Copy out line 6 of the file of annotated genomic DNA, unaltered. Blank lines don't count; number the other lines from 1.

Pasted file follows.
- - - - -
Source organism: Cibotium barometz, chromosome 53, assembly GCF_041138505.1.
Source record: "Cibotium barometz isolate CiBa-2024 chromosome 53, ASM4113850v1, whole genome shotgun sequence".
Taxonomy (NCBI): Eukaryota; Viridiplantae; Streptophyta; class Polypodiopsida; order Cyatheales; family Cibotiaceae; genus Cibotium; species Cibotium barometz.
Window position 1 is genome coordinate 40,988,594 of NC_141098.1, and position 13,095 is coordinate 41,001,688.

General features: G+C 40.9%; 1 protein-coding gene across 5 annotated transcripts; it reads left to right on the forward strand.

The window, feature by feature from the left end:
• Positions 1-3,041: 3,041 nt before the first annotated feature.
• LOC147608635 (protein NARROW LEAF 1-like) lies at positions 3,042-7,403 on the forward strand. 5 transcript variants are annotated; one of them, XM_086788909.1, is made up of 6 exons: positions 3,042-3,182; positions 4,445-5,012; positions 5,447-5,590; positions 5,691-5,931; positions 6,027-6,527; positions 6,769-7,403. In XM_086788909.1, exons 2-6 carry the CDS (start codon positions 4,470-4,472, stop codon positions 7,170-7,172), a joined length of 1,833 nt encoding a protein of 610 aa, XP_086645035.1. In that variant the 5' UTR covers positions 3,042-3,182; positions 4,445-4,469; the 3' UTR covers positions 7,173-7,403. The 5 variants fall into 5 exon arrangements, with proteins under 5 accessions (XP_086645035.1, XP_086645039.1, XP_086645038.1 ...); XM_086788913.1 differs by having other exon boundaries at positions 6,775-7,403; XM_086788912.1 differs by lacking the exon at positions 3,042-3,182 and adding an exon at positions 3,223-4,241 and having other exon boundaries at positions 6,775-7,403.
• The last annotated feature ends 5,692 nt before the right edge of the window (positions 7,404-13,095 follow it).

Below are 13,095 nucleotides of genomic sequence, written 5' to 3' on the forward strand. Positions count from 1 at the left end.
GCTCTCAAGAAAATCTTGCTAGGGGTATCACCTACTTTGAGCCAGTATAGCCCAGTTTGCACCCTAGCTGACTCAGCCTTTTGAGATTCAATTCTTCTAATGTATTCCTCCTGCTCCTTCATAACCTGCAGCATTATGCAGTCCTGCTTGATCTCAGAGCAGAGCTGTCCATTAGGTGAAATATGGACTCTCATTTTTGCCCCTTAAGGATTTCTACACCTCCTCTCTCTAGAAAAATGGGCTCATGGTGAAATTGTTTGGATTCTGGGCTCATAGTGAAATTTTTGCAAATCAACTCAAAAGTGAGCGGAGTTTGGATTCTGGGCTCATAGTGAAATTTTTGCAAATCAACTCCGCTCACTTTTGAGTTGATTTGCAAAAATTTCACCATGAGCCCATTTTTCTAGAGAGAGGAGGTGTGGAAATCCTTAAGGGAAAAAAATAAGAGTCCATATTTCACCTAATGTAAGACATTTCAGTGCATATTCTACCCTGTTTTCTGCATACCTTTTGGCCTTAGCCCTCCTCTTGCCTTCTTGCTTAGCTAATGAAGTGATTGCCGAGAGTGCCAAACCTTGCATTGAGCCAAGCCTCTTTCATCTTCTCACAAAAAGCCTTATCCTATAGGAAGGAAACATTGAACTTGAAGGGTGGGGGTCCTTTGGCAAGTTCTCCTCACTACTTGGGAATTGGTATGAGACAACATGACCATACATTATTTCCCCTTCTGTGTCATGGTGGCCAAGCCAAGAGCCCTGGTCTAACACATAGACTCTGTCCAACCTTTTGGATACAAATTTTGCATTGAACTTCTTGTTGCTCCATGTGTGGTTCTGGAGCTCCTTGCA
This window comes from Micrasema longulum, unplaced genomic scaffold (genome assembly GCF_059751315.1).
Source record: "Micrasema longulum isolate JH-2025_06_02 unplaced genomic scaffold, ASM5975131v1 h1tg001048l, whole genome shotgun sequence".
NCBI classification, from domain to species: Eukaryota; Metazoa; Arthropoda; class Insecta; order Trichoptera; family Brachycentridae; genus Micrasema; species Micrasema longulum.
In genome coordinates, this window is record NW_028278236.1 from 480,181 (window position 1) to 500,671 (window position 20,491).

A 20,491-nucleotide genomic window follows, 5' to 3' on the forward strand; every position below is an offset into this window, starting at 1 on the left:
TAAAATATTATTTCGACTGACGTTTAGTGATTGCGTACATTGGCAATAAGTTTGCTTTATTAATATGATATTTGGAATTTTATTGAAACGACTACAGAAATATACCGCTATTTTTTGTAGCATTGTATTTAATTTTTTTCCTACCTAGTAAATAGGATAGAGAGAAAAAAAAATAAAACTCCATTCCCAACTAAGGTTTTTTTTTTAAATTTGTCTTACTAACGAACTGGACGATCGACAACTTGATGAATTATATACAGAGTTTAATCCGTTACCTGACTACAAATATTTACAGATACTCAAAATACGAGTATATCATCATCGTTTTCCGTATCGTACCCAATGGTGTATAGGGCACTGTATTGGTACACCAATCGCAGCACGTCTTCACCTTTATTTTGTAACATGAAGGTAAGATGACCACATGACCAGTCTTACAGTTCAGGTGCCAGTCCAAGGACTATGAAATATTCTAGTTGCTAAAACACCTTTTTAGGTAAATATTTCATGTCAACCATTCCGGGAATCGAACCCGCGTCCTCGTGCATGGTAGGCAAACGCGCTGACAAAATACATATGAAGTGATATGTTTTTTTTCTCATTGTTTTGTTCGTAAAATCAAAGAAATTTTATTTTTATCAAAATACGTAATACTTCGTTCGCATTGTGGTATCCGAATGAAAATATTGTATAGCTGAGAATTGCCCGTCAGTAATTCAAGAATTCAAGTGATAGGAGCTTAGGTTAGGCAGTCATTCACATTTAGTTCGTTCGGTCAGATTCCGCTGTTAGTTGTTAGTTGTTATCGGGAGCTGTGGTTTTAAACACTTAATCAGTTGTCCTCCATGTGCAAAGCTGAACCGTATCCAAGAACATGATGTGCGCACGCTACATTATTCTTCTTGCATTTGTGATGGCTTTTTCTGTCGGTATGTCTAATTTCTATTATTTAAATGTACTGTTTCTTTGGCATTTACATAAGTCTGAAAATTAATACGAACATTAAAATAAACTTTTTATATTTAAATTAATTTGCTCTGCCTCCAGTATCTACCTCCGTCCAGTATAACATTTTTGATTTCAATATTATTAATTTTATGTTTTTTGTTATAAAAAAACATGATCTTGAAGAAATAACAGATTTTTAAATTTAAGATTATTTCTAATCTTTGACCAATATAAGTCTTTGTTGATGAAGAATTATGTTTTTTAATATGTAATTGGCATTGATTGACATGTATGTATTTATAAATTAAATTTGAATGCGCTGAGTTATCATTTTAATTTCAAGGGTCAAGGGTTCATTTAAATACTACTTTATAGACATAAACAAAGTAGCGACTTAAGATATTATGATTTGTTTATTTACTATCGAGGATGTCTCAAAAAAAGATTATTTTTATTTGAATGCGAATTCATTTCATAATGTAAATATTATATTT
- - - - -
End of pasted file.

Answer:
The window, feature by feature from the left end: